If elected, one change Filiatrault says she would like to see is to have her borough’s abandoned industrial areas—like the Turcot rail yards and parts of St. Patrick St.—decontaminated and developed in partnership with the provincial and federal governments.
The Turcot yards in particular, near the intersection of highways 15, 20 and 720, “would be an optimal place to build a community if the land is decontaminated, and if it was an artery for public transit,” according to Filiatrault.
Engaging Citizens and Breaking Ground with a New Team
Another of Filiatrault’s proposals for the city, stemming directly from her experience in developing software for businesses, is a web platform modeled after Quora.com that would allow residents to discuss issues relevant to them and “upvote” the best ideas.
Such a project, said Filiatrault, “would be all about community engagement [and] would allow issues to be separated from parties so that the real problems of society and the real solutions to those problems could emerge, and the people who have a real input into what positive change could look like—new thought leaders—could emerge.”
Filiatrault says she also supports Joly’s commitment to making the city’s data accessible to residents on the Internet. Filiatrault says an honest administration should have nothing to hide, and following through on this commitment would allow for “a constant, open public audit, at no cost to the taxpayer, with the phenomenal advantage of total civic engagement.”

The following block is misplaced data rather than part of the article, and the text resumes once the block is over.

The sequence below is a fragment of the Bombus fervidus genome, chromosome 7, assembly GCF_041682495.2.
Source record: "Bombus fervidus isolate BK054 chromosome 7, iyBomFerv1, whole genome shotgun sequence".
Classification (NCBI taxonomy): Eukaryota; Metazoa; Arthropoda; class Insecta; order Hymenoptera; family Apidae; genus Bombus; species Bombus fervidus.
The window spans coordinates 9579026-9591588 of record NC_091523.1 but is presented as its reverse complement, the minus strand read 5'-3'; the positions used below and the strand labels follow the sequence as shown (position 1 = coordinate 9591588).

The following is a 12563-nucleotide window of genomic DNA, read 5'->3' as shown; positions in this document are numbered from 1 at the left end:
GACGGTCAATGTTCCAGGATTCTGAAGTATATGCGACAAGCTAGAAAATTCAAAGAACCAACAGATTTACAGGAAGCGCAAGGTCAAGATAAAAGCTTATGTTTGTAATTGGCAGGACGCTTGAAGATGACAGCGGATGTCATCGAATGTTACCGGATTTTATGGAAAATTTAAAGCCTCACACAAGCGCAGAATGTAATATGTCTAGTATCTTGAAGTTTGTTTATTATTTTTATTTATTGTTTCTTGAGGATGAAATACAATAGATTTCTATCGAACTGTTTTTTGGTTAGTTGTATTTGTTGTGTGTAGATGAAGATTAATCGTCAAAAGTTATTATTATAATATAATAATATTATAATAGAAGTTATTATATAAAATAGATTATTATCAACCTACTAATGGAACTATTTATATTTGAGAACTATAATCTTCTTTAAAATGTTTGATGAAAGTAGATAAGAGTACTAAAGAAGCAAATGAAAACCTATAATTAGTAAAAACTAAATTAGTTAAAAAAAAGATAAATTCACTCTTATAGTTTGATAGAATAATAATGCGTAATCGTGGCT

It was through Joly that Filiatrault says she herself got engaged in politics. After leaving her last job, Filiatrault told The Link that she decided to devote herself to Joly’s campaign as a volunteer, explaining that they “travelled in similar circles.” Filiatrault says she later opted to run for office under Joly’s banner.
“[Joly] is somebody with a lot of integrity, and her platform is very simple and very practical,” said Filiatrault. “The more I learned about the platform, the more I learned about her personally; it just feels right.”
Filiatrault dismissed criticism of Joly and her slate of candidates as being too young and inexperienced.
“If you are of the old guard,” Filiatrault said, “then of course, you might look at a young person, a woman, somebody from a minority background, and say, ‘You lack the experience required to run the city.’
“We don’t have all the experience of years of running the administration, but to be honest, [past administrations] weren’t making decisions the same way I think somebody with a fresh perspective would make decisions,” she continued.
For those doing politics with the “old guard,” Filiatrault has words of warning.
“You become part of a machine that already exists,” she said. “And that machine has legacies, has made promises on your behalf that you may have to honour when you step in to fill those shoes. It takes good people with good intentions and, in the case of our past administrations, [politics] has really corrupted them,” she continued.
“I don’t want to be part of an existing machine. I think we need a new machine.”